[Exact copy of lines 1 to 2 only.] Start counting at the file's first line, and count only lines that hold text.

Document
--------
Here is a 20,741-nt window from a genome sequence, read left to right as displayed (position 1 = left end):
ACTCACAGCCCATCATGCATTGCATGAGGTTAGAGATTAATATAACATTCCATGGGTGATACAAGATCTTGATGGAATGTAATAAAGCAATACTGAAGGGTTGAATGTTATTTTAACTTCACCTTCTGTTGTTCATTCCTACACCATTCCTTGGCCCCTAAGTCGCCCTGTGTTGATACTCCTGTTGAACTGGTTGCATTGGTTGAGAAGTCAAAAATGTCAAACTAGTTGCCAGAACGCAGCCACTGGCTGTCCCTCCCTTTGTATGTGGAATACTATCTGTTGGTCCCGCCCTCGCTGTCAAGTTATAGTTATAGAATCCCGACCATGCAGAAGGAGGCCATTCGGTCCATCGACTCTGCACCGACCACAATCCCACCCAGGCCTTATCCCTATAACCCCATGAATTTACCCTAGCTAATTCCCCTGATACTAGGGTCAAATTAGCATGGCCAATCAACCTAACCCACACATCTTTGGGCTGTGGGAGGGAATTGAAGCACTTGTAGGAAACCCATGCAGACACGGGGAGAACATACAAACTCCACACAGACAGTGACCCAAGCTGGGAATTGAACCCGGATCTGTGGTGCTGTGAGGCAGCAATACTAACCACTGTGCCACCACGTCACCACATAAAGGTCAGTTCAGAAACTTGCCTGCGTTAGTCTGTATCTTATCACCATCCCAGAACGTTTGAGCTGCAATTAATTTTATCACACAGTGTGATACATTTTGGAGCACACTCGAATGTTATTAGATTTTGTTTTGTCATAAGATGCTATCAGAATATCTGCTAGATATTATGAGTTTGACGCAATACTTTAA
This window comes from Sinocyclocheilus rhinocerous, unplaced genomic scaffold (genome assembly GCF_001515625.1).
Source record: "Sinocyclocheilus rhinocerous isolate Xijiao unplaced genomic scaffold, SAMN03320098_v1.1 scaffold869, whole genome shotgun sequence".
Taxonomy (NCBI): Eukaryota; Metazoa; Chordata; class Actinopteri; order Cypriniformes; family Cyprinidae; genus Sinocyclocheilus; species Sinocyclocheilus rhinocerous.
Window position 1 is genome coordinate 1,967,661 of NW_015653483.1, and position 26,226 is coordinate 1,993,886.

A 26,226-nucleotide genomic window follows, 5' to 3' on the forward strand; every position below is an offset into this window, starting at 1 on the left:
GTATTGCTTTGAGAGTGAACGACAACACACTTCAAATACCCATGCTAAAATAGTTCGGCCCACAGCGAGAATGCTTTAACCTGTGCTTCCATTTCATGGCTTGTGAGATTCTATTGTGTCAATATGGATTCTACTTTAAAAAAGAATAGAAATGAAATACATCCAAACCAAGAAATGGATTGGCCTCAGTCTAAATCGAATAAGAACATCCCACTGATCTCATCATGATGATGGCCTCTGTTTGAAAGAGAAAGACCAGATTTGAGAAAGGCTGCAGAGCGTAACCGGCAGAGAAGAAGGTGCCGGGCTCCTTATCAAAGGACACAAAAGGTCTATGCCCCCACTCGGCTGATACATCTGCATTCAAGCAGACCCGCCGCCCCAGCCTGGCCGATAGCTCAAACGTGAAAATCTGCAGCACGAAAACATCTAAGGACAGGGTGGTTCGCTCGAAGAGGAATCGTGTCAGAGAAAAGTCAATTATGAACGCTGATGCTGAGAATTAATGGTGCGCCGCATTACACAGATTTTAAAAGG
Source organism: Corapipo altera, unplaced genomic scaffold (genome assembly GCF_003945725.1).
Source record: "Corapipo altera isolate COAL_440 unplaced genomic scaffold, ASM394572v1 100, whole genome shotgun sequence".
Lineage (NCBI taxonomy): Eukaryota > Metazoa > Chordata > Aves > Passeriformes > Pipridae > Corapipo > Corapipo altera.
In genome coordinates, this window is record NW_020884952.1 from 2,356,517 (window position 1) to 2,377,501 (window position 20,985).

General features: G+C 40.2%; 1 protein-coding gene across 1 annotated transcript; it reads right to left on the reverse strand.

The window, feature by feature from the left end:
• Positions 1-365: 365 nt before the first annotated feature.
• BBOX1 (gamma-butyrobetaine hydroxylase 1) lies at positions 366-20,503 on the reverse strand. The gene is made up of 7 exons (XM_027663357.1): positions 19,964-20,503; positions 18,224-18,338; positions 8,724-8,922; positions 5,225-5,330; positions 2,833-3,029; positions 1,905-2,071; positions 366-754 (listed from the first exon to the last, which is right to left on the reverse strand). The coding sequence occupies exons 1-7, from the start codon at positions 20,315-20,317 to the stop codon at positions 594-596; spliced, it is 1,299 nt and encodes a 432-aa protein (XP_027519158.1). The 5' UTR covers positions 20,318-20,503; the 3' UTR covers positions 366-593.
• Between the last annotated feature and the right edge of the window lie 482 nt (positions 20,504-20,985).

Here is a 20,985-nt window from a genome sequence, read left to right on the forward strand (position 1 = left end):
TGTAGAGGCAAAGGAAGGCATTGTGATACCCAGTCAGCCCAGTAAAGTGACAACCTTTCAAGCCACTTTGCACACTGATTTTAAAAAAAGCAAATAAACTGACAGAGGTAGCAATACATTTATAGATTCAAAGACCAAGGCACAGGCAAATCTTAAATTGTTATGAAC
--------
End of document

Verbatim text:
Here is a 20,741-nt window from a genome sequence, read left to right as displayed (position 1 = left end):
ACTCACAGCCCATCATGCATTGCATGAGGTTAGAGATTAATATAACATTCCATGGGTGATACAAGATCTTGATGGAATGTAATAAAGCAATACTGAAGGGTTGAATGTTATTTTAACTTCACCTTCTGTTGTTCATTCCTACACCATTCCTTGGCCCCTAAGTCGCCCTGTGTTGATACTCCTGTTGAACTGGTTGCATTGGTTGAGAAGTCAAAAATGTCAAACTAGTTGCCAGAACGCAGCCACTGGCTGTCCCTCCCTTTGTATGTGGAATACTATCTGTTGGTCCCGCCCTCGCTGTCAAGTTATAGTTATAGAATCCCGACCATGCAGAAGGAGGCCATTCGGTCCATCGACTCTGCACCGACCACAATCCCACCCAGGCCTTATCCCTATAACCCCATGAATTTACCCTAGCTAATTCCCCTGATACTAGGGTCAAATTAGCATGGCCAATCAACCTAACCCACACATCTTTGGGCTGTGGGAGGGAATTGAAGCACTTGTAGGAAACCCATGCAGACACGGGGAGAACATACAAACTCCACACAGACAGTGACCCAAGCTGGGAATTGAACCCGGATCTGTGGTGCTGTGAGGCAGCAATACTAACCACTGTGCCACCACGTCACCACATAAAGGTCAGTTCAGAAACTTGCCTGCGTTAGTCTGTATCTTATCACCATCCCAGAACGTTTGAGCTGCAATTAATTTTATCACACAGTGTGATACATTTTGGAGCACACTCGAATGTTATTAGATTTTGTTTTGTCATAAGATGCTATCAGAATATCTGCTAGATATTATGAGTTTGACGCAATACTTTAA